Imaging tests for headaches

When you need them—and when you don't

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Many people who experience severe headaches want a CT scan or MRI to see if they’re caused by a brain tumor or other serious problem. But most of the time neither test is necessary. Here’s why:

The tests rarely help diagnose the problem.

Most people who seek medical help for headaches have migraines or tension-type headaches. Those can indeed be painful, and migraines sometimes come with disturbing symptoms, like visual changes. But all that’s usually needed for doctors to diagnose those and other common headaches is a careful medical history and a neurological exam, which typically tests such things as your reflexes. Adding a CT scan or MRI rarely shows why a headache occurs or helps you manage its symptoms. And research shows that for people with a normal medical history and neurological exam, imaging tests are unlikely to reveal a more serious underlying problem.

They can pose risks.

One possible risk is that they will show something that appears to be worrisome but actually isn’t. For example, in some cases doctors might mistake a more prominent area of a person’s brain for a tumor, or a twist in a blood vessel for a brain aneurysm. Those findings can cause anxiety, trigger follow-up tests, prompt referrals to specialists for expensive consultations, and even trigger unnecessary treatment. And CT scans of the head can deliver a radiation dose the equivalent of 25 to 300 chest X-rays, according to a recent study. While the risk from any single exposure is uncertain, the harmful effects of radiation may be cumulative, so it’s best to avoid it when you can.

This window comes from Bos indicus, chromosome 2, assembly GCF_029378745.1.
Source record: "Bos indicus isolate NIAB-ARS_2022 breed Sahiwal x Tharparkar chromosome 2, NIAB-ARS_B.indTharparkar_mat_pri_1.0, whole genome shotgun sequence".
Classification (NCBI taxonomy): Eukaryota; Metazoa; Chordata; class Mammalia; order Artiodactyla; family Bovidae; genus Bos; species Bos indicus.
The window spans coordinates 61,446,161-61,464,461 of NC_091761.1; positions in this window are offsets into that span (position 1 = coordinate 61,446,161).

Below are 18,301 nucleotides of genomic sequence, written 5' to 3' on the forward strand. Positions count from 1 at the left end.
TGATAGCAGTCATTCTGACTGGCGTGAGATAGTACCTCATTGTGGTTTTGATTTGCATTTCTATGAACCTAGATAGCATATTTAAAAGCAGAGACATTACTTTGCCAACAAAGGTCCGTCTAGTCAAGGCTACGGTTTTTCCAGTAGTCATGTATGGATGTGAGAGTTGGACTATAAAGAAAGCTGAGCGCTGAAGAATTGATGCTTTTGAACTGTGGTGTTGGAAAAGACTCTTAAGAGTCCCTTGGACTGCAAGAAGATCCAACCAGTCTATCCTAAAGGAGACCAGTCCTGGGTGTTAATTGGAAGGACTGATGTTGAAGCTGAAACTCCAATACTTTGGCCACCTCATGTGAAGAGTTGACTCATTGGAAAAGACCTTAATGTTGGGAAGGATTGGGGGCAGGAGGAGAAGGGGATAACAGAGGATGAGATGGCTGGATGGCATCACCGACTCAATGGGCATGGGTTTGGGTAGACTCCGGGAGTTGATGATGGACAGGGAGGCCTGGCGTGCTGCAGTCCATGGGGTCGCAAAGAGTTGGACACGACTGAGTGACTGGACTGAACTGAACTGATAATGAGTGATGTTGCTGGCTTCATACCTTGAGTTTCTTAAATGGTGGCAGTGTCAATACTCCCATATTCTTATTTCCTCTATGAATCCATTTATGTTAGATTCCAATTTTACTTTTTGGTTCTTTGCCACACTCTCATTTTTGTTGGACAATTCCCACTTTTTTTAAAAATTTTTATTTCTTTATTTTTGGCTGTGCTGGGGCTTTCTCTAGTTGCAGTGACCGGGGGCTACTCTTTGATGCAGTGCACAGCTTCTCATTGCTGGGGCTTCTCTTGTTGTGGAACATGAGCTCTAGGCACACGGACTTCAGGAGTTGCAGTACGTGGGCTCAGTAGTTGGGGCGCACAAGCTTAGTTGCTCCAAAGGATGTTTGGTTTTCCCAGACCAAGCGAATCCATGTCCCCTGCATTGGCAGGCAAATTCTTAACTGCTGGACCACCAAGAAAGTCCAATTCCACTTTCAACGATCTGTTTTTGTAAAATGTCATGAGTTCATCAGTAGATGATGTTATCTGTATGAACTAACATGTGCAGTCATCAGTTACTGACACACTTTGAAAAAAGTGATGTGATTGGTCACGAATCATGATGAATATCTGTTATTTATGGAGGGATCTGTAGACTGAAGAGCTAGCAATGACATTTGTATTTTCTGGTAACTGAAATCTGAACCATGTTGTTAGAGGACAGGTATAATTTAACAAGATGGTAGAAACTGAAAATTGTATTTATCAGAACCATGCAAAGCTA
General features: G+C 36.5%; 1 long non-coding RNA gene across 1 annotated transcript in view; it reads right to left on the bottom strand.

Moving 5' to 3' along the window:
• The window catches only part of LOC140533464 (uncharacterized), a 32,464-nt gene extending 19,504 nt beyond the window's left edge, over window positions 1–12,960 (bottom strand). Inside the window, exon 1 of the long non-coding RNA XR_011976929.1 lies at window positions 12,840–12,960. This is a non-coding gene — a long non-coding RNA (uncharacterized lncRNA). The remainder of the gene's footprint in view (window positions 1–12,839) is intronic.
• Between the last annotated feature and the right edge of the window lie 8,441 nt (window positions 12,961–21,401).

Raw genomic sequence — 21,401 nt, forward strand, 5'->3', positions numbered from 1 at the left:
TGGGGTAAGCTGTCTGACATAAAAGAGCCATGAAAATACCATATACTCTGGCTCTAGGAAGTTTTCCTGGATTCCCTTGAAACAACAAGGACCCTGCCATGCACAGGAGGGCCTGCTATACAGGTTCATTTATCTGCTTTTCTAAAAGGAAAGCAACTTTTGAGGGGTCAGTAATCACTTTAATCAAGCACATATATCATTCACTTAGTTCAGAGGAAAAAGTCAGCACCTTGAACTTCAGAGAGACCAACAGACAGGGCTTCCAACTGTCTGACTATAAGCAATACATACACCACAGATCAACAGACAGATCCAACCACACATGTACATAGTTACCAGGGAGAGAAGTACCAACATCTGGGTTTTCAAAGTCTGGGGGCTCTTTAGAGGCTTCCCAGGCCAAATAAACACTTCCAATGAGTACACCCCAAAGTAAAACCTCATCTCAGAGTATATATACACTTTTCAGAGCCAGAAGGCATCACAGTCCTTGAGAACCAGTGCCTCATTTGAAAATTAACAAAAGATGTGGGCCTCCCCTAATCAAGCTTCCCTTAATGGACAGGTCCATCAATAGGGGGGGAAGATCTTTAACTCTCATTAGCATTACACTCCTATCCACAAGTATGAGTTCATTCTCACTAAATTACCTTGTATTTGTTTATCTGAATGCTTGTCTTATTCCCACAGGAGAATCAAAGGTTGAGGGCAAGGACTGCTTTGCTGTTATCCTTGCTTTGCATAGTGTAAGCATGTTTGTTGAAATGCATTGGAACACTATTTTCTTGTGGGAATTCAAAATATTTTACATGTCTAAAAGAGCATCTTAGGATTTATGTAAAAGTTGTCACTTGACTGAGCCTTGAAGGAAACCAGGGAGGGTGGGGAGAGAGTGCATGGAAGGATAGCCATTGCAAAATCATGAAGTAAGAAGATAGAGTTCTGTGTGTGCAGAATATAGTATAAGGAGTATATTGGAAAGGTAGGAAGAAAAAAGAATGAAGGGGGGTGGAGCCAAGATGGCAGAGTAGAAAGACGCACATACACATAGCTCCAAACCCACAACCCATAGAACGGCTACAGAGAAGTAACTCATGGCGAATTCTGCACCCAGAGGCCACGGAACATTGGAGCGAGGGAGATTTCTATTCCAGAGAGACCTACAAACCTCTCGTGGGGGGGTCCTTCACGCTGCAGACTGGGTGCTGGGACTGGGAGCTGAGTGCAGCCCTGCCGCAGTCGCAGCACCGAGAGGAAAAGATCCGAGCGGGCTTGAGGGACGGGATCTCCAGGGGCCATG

They can add needless expense.

A standard brain CT scan should cost about $340, according to HealthCareBlueBook.com. One with a contrast agent to make a clearer image is about $840. A standard brain MRI costs about $660; one with a contrast agent, about $970. That doesn’t include charges for subsequent treatment prompted by uncertain results.

When are the tests warranted for headache?

They might be considered if you get an abnormal result from a neurological exam or your doctor can’t confidently diagnose your headache based on your symptoms and exam. And call your doctor if you have headaches that are:

  • Sudden or explosive.
  • Different from other headaches you’ve had in the past, especially if you’re 50 or older.
  • Brought on by exertion.
  • Accompanied by fever, seizure, vomiting, a loss of coordination, or a change in vision, speech, or alertness.

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Published by Consumer Reports © 2012 Consumers Union of U.S., Inc.,101 Truman Ave., Yonkers, NY 10703-1057. Developed in cooperation with ACR for Choosing Wisely, a project of the ABIM Foundation. Portions of this report are from ACR's “Five Things Physicians and Patients Should Question” list. © 2012 ACR

04/2012